Tuesday, 16 July 2019 | 05:00 WIB

Institutions Urge Indonesian Gov’t to Accelerate Ratification of OpCAT

Institutions Urge Indonesian Gov't to Accelerate Ratification of OpCAT (youtube)

JAKARTA, NETRALNEWS.COM - Protection of human rights is a very important aspect and needs proper attention. One form of effective prevention framework in preventing torture and other cruel, inhuman punishment is the ratification of the Optional Protocol CAT (OpCAT).

Based on this, five institutions have urged the government to speed up the ratification process of the Optional Protocol to the Convention Against Torture (OpCAT). The five institutions include the National Human Rights Commission (Komnas HAM), the National Commission for the Prevention of Violence Against Women (Komnas Perempuan), and the Indonesian Child Protection Commission (KPAI).

"OpCAT is complimentary which will help the State's commitment to the CAT (Convention Against Torture). It aims to prevent torture and other ill-treatment by forming a system consisting of periodic visits to all places suspected of deprivation of freedom within the jurisdiction and control of the state," said the Commissioner Komnas HAM Sandrayati Moniaga during a press conference on Wednesday (6/26/2019).

Sandrayati said, Indonesia as a country that upholds the protection of human rights needs to ratify the OpCAT. This is done because of several things, including: giving more value to Indonesia in the eyes of the international world as a country that has a commitment to protecting human rights. Besides that there is moral legitimacy for the protection of Indonesian citizens everywhere.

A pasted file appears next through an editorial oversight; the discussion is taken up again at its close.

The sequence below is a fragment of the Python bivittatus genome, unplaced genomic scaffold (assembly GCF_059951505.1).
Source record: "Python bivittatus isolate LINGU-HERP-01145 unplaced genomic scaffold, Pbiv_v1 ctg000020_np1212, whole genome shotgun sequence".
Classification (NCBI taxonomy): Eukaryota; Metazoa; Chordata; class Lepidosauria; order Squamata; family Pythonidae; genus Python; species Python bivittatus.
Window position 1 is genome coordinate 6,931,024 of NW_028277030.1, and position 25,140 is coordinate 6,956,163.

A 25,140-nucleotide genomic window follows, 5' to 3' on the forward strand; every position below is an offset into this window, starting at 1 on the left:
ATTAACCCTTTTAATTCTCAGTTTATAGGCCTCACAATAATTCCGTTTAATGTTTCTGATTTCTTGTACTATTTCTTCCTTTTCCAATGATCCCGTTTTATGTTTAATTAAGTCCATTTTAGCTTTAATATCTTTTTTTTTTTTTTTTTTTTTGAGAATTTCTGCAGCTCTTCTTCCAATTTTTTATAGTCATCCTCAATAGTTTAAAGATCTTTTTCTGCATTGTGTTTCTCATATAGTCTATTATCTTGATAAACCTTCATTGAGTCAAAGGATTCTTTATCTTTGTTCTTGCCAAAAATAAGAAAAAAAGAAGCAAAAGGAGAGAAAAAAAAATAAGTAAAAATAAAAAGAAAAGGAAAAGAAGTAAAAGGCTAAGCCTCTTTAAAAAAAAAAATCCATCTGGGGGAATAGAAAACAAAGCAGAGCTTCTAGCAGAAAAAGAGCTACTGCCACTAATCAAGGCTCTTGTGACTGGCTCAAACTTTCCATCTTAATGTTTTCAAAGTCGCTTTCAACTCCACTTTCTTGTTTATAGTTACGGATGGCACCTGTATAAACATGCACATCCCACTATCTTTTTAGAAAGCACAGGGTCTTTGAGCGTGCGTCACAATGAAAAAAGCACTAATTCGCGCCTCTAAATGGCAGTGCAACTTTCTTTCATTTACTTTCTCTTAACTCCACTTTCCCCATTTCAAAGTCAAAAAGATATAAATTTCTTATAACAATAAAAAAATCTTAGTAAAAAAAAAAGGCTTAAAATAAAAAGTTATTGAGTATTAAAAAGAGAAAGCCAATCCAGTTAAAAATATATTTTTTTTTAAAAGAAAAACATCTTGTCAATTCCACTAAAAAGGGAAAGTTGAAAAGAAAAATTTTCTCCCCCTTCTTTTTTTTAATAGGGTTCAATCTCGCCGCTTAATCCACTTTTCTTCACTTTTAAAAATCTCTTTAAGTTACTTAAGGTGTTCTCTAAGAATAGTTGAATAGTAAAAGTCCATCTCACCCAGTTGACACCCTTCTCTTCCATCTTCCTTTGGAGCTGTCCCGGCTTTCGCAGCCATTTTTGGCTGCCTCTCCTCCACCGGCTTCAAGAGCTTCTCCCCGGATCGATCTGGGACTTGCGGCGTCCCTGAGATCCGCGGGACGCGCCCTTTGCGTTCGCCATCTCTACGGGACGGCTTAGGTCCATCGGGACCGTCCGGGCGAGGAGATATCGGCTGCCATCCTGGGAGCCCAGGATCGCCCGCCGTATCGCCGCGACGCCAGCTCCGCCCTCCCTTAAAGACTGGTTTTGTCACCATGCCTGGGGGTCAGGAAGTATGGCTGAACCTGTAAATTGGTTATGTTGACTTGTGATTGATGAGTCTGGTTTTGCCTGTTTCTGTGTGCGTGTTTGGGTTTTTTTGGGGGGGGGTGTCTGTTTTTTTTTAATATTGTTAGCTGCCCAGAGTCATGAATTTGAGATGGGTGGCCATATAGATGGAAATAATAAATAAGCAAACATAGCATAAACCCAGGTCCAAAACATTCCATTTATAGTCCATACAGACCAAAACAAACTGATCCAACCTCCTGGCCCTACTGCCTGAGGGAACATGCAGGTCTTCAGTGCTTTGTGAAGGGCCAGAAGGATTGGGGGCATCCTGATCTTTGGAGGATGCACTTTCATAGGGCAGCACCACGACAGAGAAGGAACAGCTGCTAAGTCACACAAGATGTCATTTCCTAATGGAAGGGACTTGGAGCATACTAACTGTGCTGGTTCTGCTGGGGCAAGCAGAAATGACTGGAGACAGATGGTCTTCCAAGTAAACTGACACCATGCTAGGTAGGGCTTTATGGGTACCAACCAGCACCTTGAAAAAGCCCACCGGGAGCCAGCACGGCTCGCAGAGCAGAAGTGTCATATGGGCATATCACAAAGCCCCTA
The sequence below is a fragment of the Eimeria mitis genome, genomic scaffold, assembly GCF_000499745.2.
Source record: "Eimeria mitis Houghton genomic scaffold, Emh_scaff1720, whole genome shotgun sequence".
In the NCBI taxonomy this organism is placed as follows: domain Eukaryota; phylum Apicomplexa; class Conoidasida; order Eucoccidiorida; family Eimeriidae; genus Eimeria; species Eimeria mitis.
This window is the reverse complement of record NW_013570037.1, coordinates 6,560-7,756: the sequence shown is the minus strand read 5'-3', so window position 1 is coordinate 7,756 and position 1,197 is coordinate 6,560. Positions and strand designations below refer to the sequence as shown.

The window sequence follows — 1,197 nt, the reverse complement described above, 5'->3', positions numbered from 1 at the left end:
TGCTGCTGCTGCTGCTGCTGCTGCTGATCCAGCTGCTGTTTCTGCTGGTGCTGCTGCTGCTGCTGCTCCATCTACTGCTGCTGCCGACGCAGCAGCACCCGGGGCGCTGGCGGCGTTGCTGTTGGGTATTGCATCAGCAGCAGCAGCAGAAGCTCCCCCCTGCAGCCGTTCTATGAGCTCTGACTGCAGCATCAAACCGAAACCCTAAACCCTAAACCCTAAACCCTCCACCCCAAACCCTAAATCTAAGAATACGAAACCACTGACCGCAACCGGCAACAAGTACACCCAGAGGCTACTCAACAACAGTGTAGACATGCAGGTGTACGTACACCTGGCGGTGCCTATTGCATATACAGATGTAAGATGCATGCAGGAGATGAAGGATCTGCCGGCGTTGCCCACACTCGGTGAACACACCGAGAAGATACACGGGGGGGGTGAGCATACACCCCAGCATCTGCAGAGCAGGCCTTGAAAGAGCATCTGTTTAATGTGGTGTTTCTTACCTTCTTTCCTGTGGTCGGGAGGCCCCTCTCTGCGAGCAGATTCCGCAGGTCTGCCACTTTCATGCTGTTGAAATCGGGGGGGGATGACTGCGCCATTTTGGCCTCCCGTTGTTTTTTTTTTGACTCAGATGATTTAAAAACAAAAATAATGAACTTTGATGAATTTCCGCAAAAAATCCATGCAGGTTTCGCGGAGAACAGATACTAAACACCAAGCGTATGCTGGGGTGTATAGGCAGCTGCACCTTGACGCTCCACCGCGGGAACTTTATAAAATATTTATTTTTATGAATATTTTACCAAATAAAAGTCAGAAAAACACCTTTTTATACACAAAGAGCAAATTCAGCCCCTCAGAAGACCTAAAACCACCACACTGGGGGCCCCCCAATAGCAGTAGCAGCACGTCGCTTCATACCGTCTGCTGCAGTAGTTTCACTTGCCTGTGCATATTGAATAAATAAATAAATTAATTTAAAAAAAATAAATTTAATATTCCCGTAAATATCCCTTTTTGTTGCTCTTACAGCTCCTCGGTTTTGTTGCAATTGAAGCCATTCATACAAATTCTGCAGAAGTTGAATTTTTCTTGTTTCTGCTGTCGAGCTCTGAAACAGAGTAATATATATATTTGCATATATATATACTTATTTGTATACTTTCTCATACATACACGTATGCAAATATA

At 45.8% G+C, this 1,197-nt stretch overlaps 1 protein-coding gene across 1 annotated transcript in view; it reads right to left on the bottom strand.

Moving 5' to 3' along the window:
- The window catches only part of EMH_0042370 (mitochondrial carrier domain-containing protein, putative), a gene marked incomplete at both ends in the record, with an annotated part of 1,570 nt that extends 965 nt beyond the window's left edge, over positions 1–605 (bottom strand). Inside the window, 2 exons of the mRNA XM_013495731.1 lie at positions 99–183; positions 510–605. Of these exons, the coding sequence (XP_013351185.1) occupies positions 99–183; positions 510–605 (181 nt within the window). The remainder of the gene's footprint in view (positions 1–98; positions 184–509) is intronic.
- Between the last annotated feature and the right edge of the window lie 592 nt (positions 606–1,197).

Some other things are, OpCAT's commitment that has appeared in the UPR and Ranham reports. In addition, there are already cooperation between five state institutions in the prevention of torture in places of deprivation of freedom.

This encouragement was conveyed because the ratification of OpCAT had been hampered because there were several impacts that could arise after the ratification was carried out. For example, international parties can carry out sudden inspections in Indonesia.

"Basically the government has intended to ratify. We hope that this can be realized and immediately included in the national legislation program," he said.

This encouragement was conveyed by five institutions, coinciding with every June 26 throughout the world, the international community commemorated the Anti-Torture Day. This is a moment that began with the important steps of the United Nations to begin the enactment of the Convention against Torture on June 26, 1987.

Sandrayati said, the moment was a reminder to the world community that torture, inhuman or degrading acts were universally illegal. The date is also an opportunity for the community to provide support for victims and survivors of torture throughout the world.